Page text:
About a year ago we looked at a young star called HD 142527 in the constellation Lupus (see HD 142527: An Unusual Circumstellar Disk). A T Tauri star about five million years old, HD 142527 has drawn attention because it shows evidence of both an inner and an outer disk, each of which may be capable of producing planets. These are disks with a twist, as astronomers at the Millennium ALMA Disk Nucleus project at the Universidad de Chile demonstrate in a new paper that explains the three-dimensional geometry of this unusual system.
HD 142527’s two disks are striking because no other star shows a gap this large between an inner and outer disk, a gap that spans a region from 10 AU out to 120 AU. Two dark regions stand out in observations of the outer disk that break its continuity. The new study reveals these outer disk features to be caused by the shadow of the inner disk. The shape and orientation of the shadows thus become a measure of the inner disk’s orientation. Using radiative transfer methods that analyze the absorption, emission and scattering of light, the researchers find that the inner disk has to be tilted by about 70 degrees to produce the known features.
Image: Comparison between the the observed infrared image of HD142527 (left) and the result of the warped inner disk model (right) as predicted by radiative transfer calculations. Shadows correspond to the two dark regions or intensity nulls seen in the upper and bottom sections of the outer disk. Credit: Henning Avenhaus/Millenium ALMA Disk Nucleus.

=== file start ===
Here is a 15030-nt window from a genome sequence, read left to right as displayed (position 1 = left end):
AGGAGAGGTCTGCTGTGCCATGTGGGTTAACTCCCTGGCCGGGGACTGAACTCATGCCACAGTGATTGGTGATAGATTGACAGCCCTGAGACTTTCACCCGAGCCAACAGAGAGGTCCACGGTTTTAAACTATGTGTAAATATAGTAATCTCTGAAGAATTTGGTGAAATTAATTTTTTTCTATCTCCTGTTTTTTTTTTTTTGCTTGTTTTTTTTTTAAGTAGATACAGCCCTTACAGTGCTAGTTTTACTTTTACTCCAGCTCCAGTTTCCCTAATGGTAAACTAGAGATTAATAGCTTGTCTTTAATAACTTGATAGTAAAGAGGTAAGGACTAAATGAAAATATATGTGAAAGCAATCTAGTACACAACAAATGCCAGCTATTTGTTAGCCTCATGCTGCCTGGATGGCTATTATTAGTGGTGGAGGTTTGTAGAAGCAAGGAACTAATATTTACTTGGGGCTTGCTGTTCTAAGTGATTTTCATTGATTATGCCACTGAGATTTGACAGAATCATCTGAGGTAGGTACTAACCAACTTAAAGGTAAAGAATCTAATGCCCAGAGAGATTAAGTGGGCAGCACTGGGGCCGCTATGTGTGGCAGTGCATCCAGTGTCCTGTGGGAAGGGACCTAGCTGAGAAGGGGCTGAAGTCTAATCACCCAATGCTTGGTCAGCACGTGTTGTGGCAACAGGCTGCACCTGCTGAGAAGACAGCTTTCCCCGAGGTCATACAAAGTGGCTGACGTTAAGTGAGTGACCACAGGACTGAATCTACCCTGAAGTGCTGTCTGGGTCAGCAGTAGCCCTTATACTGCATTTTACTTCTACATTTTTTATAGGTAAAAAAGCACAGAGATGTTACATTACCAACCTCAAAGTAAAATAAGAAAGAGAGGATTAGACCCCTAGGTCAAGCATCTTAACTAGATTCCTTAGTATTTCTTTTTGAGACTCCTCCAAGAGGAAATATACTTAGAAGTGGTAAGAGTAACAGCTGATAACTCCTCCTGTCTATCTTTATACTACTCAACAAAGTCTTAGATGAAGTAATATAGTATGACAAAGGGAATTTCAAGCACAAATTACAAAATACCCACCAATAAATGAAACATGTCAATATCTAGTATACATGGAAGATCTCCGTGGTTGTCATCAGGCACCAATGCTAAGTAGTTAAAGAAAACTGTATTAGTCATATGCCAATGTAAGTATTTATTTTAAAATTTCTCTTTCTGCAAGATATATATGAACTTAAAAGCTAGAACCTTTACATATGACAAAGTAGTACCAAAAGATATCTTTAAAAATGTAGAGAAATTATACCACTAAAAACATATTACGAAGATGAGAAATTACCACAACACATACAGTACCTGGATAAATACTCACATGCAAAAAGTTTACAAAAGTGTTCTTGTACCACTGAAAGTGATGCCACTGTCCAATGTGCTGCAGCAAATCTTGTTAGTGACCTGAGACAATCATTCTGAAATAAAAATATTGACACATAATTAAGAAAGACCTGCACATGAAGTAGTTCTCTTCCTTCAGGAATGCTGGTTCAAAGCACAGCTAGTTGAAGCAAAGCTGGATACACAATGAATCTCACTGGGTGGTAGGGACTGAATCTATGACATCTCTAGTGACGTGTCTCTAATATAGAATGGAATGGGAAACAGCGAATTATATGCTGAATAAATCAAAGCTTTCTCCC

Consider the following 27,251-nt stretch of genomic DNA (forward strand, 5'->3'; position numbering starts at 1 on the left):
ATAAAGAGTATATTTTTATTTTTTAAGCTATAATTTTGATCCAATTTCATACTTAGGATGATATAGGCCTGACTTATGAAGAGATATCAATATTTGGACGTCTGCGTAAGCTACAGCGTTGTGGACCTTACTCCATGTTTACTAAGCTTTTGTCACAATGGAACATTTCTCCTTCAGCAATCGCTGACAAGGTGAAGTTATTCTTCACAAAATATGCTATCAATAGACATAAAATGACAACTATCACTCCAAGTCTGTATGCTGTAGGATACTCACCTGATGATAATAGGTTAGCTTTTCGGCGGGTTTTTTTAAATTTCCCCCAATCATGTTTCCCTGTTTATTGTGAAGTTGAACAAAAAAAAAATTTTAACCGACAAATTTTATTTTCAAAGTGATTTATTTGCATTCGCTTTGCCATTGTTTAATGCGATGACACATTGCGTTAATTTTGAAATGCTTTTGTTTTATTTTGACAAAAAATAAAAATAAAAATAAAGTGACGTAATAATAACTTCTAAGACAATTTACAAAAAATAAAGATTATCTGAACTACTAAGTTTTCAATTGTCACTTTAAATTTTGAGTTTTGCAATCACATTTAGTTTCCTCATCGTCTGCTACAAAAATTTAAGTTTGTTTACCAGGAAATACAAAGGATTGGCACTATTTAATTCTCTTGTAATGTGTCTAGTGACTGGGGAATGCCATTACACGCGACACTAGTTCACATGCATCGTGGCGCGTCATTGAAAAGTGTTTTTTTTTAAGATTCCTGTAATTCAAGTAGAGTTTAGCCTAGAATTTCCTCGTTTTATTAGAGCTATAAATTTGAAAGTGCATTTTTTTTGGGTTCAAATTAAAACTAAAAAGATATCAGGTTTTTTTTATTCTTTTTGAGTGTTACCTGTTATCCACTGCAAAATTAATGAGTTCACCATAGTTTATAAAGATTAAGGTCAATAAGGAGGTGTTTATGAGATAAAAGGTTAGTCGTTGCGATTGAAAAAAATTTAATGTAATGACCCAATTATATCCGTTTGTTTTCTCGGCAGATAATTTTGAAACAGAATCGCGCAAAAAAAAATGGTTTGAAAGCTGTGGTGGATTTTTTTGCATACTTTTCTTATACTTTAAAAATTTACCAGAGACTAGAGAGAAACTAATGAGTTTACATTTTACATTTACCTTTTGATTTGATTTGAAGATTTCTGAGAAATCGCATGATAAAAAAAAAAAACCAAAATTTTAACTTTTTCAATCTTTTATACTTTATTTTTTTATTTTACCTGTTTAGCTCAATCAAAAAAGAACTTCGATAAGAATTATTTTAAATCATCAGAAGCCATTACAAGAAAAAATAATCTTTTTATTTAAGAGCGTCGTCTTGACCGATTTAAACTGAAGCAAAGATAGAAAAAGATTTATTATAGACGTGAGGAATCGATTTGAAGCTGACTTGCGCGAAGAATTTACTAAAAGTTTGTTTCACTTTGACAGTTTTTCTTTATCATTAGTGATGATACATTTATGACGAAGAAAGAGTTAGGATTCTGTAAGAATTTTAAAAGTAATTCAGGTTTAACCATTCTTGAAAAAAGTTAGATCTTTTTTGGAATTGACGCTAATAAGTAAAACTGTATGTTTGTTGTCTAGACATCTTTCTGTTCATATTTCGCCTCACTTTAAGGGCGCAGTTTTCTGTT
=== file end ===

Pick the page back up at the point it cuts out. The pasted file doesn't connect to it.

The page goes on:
We’re left with the puzzle of how this system came to be in this unusual configuration. One possibility, suggested in 2014, is a relatively recent close encounter with another star, although lead author Sebastian Marino argues in the paper that no candidate has yet been identified. Interactions between the circumstellar disks and possible proto-planets are more likely, and we have an example in the debris disk around Beta Pictoris where an inner disk was apparently influenced by a young planet whose orbit is aligned with an inclined warped disk component.
But that answer raises questions as well, notes Sebastian Perez, a co-author of the paper:
“The astounding fact is that this planet would most likely need to be in a highly inclined orbit, just like the inner parts of the disk. Which poses more interesting questions about the dynamical stability of such arrangement.”
It’s interesting to speculate on how shadowing like this might affect planet formation, given that the shadows create regions colder and denser than the rest of the outer disk. And can we generalize from the HD 142527 disks? This finding, notes the paper, “… poses a challenge to understand the dynamics of the HD 142527 system, and is an invitation to interpret scattered light images of gapped protoplanetary disks from the perspective of inner warp shadows.”
The paper is Marino et al., “Shadows cast by a warp in the HD 142527 protoplanetary disk,” Astrophysical Journal Letters Vol. 798, No. 2, L44 (abstract / preprint). A news release from the Millenium ALMA Disk Nucleus project is available.